--Coyote's abilities need some clarification. Let's start by thinking this is a stranger wearing some kind of power-armor. Jet black, anubis-headed armor. We'll modify or harmonize Jonathan's voice. Then when he removes the dog-faced armored head, we reveal that it's Xanatos inside the armor. The audience will buy this because of "The Edge" story. When COYOTE has the "helmet" off, we'll use Jonathan's voice un-harmonized. But obviously for battle scenes he'll put the helmet back on. A slight clue that Coyote isn't the real Xanatos will be that Coyote seems more determined to get revenge than we'd normally expect from the rational Xanatos we've come to know and love. Then at the end, we'll reveal the robot beneath the Xanatos face. We also need to make a bigger deal of this reveal. I think it would be cool, if after the body is damaged beyond repair, the semi-damaged head, takes off, shooting into the sky like a comet, abandoning the Pack. At any rate, we can now have Coyote be very powerful throughout the episode, without our audience suspecting the truth. What can the Coyote "armor" (i.e. the Coyote/Xanaots robot) do? Does it have built-in jet-boots and weapons systems? Let's make it real tough and cool.
--In general, we need to be really careful not to let the Pack seem weak or incompetent. I doubt Elisa can outshoot them. They've been defeated twice already. If we don't up the ante, we've lost these characters as effective adversaries.
--The huge emphasis on updrafts can be dumped. We've already shown the gargoyles glide to and from Liberty Island in "The Edge". How far out in the water is this tanker? Better not to go into too much detail.
--Same with the Pack's search for the gargoyles. Why raise the issue about how easy it is to find the gargoyles? Besides, the method used here could take weeks, if not months. Let the gargoyles find the Pack. We can dump the CD-ROM disk.
--The mirrored shields was a good idea. But it pre-supposes a Lexington who is rational enough to use his head and come up with it. Not this story. But remember it for later use. [O.K. I guess some things did get wasted. --Greg 2000]
--We definitely don't need or want Derek in this story. If it comes before "Metamorphosis" than we don't want to mess with his loyalty to Xanatos. If it comes after, then obviously he's not Derek anymore, but Talon. Anyway, we won't need him. The way I figure it, Elisa's role in this story is fairly minimal. I didn't like her as victim/hostage, so I largely dumped her. So we can leave Derek out, as well.
--Fox should protect he guard first, then refuse to go. When she refuses Hyena's inclined to kill her too. Coyote prevents it by indicating there's no time. Also, I've cut the middle Fox scene 14. Better that the audience forget about her until the end.
Specific Notes & Questions....
[to follow tomorrow, hopefully...]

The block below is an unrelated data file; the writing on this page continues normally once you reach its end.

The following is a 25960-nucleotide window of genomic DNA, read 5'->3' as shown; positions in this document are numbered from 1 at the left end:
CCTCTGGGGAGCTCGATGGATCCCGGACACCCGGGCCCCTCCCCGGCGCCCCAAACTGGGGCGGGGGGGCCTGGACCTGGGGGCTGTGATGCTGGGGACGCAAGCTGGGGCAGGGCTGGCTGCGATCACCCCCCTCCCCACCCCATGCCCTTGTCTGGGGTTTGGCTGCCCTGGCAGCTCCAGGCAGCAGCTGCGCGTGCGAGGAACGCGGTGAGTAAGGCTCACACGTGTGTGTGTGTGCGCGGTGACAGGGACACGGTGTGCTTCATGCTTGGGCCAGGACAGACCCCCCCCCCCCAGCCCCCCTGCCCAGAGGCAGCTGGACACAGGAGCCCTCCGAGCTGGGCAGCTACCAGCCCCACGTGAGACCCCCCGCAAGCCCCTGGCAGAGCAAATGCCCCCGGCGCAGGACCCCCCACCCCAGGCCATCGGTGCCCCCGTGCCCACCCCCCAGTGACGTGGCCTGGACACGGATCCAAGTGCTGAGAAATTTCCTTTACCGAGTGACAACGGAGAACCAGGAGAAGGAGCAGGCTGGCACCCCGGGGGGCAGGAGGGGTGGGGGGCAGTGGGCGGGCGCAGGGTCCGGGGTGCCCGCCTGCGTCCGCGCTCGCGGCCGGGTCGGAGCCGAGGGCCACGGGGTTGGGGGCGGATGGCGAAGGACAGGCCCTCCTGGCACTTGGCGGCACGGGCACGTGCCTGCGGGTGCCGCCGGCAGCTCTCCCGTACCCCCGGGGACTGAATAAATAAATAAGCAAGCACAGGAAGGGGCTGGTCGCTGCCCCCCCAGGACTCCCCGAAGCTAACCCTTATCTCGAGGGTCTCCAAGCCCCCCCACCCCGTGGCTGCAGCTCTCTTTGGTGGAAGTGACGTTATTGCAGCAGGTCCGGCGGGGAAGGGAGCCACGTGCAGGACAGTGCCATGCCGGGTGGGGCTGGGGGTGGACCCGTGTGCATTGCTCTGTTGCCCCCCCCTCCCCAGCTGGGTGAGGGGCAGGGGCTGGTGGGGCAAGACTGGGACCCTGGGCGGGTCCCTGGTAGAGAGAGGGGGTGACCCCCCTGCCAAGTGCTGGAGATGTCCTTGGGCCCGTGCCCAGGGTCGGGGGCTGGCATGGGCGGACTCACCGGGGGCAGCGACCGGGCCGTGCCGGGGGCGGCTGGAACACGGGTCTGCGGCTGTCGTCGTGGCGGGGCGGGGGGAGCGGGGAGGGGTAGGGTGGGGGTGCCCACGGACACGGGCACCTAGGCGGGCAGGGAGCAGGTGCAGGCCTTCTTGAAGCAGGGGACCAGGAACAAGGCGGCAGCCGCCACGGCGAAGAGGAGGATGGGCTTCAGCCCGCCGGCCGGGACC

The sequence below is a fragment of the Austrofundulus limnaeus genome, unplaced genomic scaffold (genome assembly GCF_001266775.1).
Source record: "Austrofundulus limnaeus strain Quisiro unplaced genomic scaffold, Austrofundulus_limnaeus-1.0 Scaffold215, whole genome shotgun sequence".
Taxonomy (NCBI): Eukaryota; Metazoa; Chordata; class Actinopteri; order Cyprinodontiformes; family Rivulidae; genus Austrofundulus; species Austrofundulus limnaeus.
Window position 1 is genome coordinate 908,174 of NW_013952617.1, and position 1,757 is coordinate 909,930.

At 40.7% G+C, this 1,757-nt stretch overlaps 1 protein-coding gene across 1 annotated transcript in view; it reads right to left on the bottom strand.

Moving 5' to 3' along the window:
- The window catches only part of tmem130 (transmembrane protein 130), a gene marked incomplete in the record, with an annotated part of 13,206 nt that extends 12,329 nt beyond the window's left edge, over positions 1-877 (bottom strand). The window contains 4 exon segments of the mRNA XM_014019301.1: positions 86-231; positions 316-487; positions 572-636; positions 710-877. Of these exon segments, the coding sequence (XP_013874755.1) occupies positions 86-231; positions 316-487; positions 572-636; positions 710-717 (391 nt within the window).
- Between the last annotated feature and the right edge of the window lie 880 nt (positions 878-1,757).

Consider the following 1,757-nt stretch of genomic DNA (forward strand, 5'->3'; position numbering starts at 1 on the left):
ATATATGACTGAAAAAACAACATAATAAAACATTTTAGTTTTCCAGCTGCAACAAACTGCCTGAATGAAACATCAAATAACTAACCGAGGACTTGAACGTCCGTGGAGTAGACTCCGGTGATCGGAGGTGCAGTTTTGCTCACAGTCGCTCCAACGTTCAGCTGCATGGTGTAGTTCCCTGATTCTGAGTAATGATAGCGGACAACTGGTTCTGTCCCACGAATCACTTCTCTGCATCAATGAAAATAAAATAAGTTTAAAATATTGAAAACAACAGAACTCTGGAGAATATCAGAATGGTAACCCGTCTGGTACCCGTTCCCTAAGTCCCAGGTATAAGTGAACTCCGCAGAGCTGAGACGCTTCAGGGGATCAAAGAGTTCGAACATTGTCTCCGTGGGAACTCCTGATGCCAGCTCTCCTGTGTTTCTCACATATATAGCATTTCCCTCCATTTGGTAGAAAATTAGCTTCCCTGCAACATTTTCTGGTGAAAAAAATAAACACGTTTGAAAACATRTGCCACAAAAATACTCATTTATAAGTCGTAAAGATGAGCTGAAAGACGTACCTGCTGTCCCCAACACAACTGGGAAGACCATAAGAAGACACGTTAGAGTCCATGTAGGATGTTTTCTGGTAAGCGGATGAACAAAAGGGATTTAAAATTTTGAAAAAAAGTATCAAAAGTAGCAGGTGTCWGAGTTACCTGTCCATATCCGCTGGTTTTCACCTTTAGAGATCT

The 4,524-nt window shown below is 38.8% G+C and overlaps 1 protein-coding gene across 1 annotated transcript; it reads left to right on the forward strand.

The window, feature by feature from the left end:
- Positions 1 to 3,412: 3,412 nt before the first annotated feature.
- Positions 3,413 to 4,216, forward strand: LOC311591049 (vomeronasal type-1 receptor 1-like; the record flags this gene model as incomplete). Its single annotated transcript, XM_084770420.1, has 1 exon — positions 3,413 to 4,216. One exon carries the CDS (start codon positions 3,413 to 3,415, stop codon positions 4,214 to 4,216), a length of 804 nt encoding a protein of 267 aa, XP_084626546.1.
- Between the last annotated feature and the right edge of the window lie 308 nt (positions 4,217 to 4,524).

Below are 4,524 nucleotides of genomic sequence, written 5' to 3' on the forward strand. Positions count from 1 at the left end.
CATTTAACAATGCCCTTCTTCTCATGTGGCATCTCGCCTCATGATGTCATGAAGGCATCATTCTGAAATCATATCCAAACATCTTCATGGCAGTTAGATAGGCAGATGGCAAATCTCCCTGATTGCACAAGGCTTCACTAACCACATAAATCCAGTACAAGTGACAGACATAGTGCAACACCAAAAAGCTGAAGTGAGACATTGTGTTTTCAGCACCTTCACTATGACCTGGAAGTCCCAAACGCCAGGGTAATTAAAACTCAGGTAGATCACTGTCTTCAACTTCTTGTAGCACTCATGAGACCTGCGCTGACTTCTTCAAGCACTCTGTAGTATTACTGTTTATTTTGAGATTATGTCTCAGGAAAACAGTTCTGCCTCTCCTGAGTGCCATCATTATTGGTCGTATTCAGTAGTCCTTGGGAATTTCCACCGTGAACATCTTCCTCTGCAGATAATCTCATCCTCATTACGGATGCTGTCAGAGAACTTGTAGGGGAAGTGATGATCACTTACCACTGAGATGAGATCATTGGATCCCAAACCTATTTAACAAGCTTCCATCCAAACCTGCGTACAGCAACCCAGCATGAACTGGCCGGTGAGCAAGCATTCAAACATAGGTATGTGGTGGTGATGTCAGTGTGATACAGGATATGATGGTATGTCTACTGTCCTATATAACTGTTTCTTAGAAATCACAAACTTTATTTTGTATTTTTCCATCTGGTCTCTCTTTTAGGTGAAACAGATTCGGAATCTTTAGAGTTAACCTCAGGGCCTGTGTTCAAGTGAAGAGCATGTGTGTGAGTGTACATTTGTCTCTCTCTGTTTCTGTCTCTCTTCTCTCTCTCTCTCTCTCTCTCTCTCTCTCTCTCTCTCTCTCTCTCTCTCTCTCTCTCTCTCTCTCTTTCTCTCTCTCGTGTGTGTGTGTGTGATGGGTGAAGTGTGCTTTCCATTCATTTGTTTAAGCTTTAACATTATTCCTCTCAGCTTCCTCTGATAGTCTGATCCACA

Just reprinting my response to an AIRWALKER post in the comment room. (Like to save this stuff for posterity. I don't mean to pick on Airwalker.)
AIRWALKER - I don't know if you're already en route to Israel (have fun by the way) and I hate to defend my own stuff (after all if it doesn't speak for itself then I'm doomed anyway). But I have to heartily disagree with the following statement you made:
(I know the reasons that were given by Greg as to why this edited version was used for the video release but
still it stands out as a not particularly good edit. There were so many other, better ways to do an editing - the
version that is usually shown on Halloween on UPN is a hundred times better than the AWAKENINGS that's
out on video, mainly because they spliced the episodes together while leaving in as much material as possible...)
To the contrary, AIRWALKER, I believe the version that wound up on video is a VERY GOOD EDIT. If what we're talking about is the edit itself. You don't like it because so much was cut. You prefer the episodes -- and so do I -- because they are more complete. You even prefer the version BVTV edited together without any input from the producers (me & Frank). Also because it's more complete. But I'd argue that's an objectively WORSE edit. If what we mean is the editing itself. I wouldn't go so far as to call it sloppy, but it is choppy. This is mostly a lesson in semantics. You like to have more material. So do I. The five parter is 110 minutes long (total give-or-take). The recut movie version is 90+ minutes long (give-or-take) enough to fill a two hour tv timeslot. The version we did for the Orlando Big Screen premiere screening (which wound up -- against my advice -- going on the home video) is under 80 minutes. That's all the time we were allowed. Plus we were given an absolute mandate that the thing stand alone. The egg references, for example, HAD TO GO. That wasn't a choice, that was an order. Given those parameters, I think we did the best possible job we could. And I think the work that the editor did is terrific.
Basically, all I'm saying is that you shouldn't confuse the editing with the assignment the editor was given. Feel free to have a preference in terms of which cut you like. But if you're going to criticize the editing itself... Look very carefully at that work, before you disparage...
As I believe I've mentioned before, there was once some fear at Buena Vista (our distribution arm) that GARGOYLES would be perceived as a rip off of BATMAN: THE ANIMATED SERIES. Now, that seems all but laughable, but then it was a sincere concern at BVTV. (The fact that we had Frank & Michael on our show, both of them major contributors to B:TAS, probably didn't help.) So they asked me to write up a memo showing the differences. That memo follows, unedited. Note the date.
Random thoughts on the differences between Gargoyles and Batman:
--Batman was traumatized as a child, by witnessing the death of his parents, which left him totally alone and psychologically scarred for life.
--Goliath had a major tragedy occur in his life, but it happened when he was an adult. He was not left totally alone. He is mature enough to realize that bad things can happen to good gargoyles and he is creating a positive life for himself and his clan.
--Batman fights criminals because of a deep-psychological need to stop their evil.